did your morning start out with a crib covered in baby poo? well, mine did. but no worries. it got better fast.
while the baby was in the tub, i was thinking about all my "before i quilted" quilts and trying to mentally locate one that had eluded me. i found it buried in the linen closet after the bath.
but more about it later.
while i was photographing the old quilt, i decided i might as well photograph my grandma's sewing machine, too. i've been meaning to do that forever.
when my paternal grandparents reached their 80's about 10 years ago, their health was failing and a decision was made to move them closer to the children so they could be cared for. their 4 children descended on their home of 30 years in houston, tx, and cleaned it out. there were a few things i wanted and got, the main one being a painting of my grandfather's mother.
maryann died when my grandfather was only 5 months old, so none of us ever really knew her. but i've always loved this painting and been drawn to it, even before i knew who the pretty lady in it was. i like to imagine she was a quilter. i do know for certain she was a musician and accomplished pianist. my husband thinks i look like her and i tend to agree there is an element of sameness there. my father brought me the painting and her wedding band after the move. priceless, both of them.
something i did not ask for that he so kindly brought me was my grandmother's sewing machine.
like i mentioned before, my grandma margaret did the obligatory 50's housewife sewing, but i never saw her use the machine in my lifetime. it sat in front of the window in her galley-style laundry room, untouched. when daddy brought it to me, it was locked up in it's pretty wooden case. i thought it was nice of him, but i secretly wished he'd gotten his grandmother's old black treadle singer, still in it's table. i remembered grandma's machine being white and boxy, and knew it probably came out of the 50's or 60's. it wasn't a graceful antique, but a retro machine is pretty cool.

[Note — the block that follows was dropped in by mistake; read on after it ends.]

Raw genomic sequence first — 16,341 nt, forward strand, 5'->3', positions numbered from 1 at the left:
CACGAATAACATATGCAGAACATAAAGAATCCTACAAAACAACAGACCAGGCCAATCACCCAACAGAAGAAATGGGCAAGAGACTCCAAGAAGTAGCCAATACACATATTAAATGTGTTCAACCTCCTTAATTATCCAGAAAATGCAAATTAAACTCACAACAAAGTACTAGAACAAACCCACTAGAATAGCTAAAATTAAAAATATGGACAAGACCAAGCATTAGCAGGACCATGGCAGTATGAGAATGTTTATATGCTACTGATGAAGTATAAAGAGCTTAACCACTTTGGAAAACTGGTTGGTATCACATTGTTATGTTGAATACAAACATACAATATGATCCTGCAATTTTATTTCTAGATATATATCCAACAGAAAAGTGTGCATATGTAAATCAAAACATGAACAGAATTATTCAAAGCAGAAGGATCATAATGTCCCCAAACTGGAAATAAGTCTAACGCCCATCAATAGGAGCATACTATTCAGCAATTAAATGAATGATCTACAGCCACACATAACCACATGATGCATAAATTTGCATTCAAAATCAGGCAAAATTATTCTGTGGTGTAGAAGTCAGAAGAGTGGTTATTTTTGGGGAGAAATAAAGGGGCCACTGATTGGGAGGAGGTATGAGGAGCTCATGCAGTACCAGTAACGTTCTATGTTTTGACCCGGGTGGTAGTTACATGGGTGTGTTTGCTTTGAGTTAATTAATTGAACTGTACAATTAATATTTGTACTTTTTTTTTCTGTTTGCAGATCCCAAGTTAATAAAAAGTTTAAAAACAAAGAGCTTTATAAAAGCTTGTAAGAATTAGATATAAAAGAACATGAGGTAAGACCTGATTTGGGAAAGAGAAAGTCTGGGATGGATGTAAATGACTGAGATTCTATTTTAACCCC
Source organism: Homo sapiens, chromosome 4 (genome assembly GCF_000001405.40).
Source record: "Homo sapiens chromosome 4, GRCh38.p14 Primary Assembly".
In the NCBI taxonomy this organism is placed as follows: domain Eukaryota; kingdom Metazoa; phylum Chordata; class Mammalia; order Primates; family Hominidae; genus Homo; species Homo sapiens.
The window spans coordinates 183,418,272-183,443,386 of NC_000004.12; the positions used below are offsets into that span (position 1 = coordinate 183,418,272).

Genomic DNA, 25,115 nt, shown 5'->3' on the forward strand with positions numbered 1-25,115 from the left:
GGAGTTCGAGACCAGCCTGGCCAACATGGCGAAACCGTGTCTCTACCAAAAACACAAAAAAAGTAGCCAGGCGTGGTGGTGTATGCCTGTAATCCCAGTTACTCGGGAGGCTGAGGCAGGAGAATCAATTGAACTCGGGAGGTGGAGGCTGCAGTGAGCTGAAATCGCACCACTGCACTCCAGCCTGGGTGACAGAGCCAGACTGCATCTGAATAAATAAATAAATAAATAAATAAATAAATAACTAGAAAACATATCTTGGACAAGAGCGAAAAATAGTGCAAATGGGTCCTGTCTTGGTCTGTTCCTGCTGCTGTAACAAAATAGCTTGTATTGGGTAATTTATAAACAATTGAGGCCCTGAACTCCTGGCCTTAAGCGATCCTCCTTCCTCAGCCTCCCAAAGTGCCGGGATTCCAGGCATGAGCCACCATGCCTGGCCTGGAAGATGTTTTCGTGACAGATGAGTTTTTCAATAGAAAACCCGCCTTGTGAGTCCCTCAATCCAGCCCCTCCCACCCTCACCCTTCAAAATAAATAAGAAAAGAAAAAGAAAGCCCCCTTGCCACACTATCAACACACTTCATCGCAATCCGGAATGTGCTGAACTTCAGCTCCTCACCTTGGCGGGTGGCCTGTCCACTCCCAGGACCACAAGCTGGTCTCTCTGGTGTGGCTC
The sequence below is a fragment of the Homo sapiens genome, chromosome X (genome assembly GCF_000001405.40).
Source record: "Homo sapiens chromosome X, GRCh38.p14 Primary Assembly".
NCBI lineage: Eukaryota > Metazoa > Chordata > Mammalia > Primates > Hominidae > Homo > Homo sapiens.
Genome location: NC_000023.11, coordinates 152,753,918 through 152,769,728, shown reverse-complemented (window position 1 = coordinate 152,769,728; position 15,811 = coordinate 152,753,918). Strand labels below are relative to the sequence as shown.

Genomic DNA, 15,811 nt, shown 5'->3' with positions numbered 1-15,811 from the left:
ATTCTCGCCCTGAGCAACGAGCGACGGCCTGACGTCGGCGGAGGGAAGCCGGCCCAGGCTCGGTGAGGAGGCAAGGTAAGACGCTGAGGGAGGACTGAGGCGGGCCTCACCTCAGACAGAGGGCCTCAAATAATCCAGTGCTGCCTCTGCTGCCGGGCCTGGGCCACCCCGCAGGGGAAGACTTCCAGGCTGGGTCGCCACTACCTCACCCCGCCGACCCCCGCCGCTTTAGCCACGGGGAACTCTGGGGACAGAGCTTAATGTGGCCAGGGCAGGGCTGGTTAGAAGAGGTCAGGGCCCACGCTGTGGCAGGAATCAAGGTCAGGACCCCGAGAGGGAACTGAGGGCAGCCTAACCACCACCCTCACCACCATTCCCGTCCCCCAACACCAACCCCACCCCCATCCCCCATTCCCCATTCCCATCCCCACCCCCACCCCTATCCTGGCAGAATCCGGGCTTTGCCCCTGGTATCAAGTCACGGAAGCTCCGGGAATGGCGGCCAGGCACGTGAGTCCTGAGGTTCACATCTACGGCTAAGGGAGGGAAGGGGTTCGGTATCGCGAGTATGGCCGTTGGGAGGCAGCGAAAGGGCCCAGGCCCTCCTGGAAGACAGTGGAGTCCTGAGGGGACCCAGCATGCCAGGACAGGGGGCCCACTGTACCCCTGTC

he also brought me two books from her extensive collection: a circa 1950's sewing manual and a biography of my great-great uncle, maryann's uncle lehi.
but the key was missing.
i hunted high and low for that darn key. i also tried a tapestry needle, bobby pin, safety pin, and any other small keys i could find. no luck. i don't know what kept me looking, but for over half an hour i did. and finally, in the last place of all, i found it. (well of course it's the last place - once you find something you don't look anywhere else.)
i thought i had looked at the machine when daddy brought it to me. but i guess i didn't, because when i opened it up today, i nearly cried. look!
can you even believe how glorious? i'm completely in awe still.
i wonder if she still works, but i'm rather afraid to try.
however, i will be uncovering her to admire more often.
this rather makes up for not having any family quilts.
as for the retro sewing manual, it's gone into hiding. i searched pretty far for that one, too, but gave up. it'll turn up later and make for another nice post some other time.
do you have any heirloom sewing machines, notions, or products? i'd love to see or hear about them.